Unfortunately, Kaduce was paired with the blandly suave Vronsky of baritone Robert Gierlach, who turned in the least engaging performance among the principals. Otherwise, the casting was splendid, with tenor Brandon Jovanovich's Levin especially impressive. Van Horn was sympathetic in the torturous role of the cuckolded husband, entreating his tempestuous wife to behave with discretion, if nothing else, in an oddly moving Act 1 aria .

Soprano Sarah Coburn brought flair to the ingenue, Kitty. As Levin's wise old housekeeper, Agafia, mezzo-soprano Rosalind Elias was the Tolstoyan mouthpiece for some of the opera's more heavy-handed moralizing, which she sang superbly. Tenor William Joyner was a suitably carefree and thoughtless Stiva, and mezzo-soprano Christine Abraham was persuasive as his long-suffering wife, Dolly.

Stewart Robertson, the company's music director, conducted the orchestra, which had the same instrumentation (plus vibraphone) as Tchaikovsky's Nutcracker. The set by Neil Patel was stark and spare, consisting of eight columns supporting four arches and panels covered by cursive writing. It looked striking in Mark McCullough's lighting. Robert Perdziola's costumes were models of 19th century opulence, like a dazzling white ball gown that Anna wore.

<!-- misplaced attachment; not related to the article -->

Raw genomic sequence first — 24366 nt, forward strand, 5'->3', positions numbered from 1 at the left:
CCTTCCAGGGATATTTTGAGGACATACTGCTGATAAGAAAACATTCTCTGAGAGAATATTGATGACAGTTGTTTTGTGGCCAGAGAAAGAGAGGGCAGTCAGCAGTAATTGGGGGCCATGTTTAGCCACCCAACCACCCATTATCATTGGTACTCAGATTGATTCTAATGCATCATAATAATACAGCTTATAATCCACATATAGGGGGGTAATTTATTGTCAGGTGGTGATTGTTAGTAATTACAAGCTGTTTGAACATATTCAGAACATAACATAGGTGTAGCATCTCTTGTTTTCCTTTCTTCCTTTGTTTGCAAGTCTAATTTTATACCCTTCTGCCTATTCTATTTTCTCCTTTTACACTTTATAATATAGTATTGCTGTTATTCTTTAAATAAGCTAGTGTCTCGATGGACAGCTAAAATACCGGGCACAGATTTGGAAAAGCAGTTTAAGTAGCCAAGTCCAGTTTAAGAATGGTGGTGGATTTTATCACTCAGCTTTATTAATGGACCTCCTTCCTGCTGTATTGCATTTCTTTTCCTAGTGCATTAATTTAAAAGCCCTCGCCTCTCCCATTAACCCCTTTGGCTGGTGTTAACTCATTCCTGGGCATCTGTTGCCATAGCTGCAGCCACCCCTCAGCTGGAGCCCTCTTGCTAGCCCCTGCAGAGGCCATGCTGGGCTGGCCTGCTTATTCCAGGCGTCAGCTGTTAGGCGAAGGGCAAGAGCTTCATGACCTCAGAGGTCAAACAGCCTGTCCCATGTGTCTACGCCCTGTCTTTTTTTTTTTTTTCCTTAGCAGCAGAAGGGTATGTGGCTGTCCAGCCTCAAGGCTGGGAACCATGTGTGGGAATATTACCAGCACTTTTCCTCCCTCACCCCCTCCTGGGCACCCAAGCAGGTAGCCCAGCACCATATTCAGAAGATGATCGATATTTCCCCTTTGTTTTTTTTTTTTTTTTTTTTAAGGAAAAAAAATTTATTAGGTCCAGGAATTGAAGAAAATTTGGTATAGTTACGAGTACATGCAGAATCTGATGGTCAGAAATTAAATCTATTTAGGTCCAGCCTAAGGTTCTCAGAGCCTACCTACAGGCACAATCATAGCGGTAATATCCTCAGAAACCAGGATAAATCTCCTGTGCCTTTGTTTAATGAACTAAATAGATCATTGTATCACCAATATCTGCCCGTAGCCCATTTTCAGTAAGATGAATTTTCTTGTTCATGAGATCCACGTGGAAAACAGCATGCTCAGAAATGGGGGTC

Anna Karenina will have a chance to develop, as it is going to be performed, with essentially the same cast and creative team, at Opera Theatre of St. Louis in June. There also will be a production by Michigan Opera Theatre. Carlson said in an interview that he expected to make changes in the score after the Miami run.

The Ziff Ballet Opera House, which has four tiers in the traditional horseshoe shape, is a comfortable space, decorated in earth tones, and the acoustics were good from the orchestra section. The 2, 400-seat hall was virtually full for Anna Karenina, with a more diverse audience than is usual for an opera premiere.

John Fleming can be reached at (727) 893-8716 or fleming@sptimes.com.


Anna Karenina

The Florida Grand Opera production has performances at 8 p.m. Tuesday and Friday and 2 p.m. May 13 at the Carnival Center for the Performing Arts, Miami. $10-$200. Toll-free 1-800-741-1010; www.fgo.org.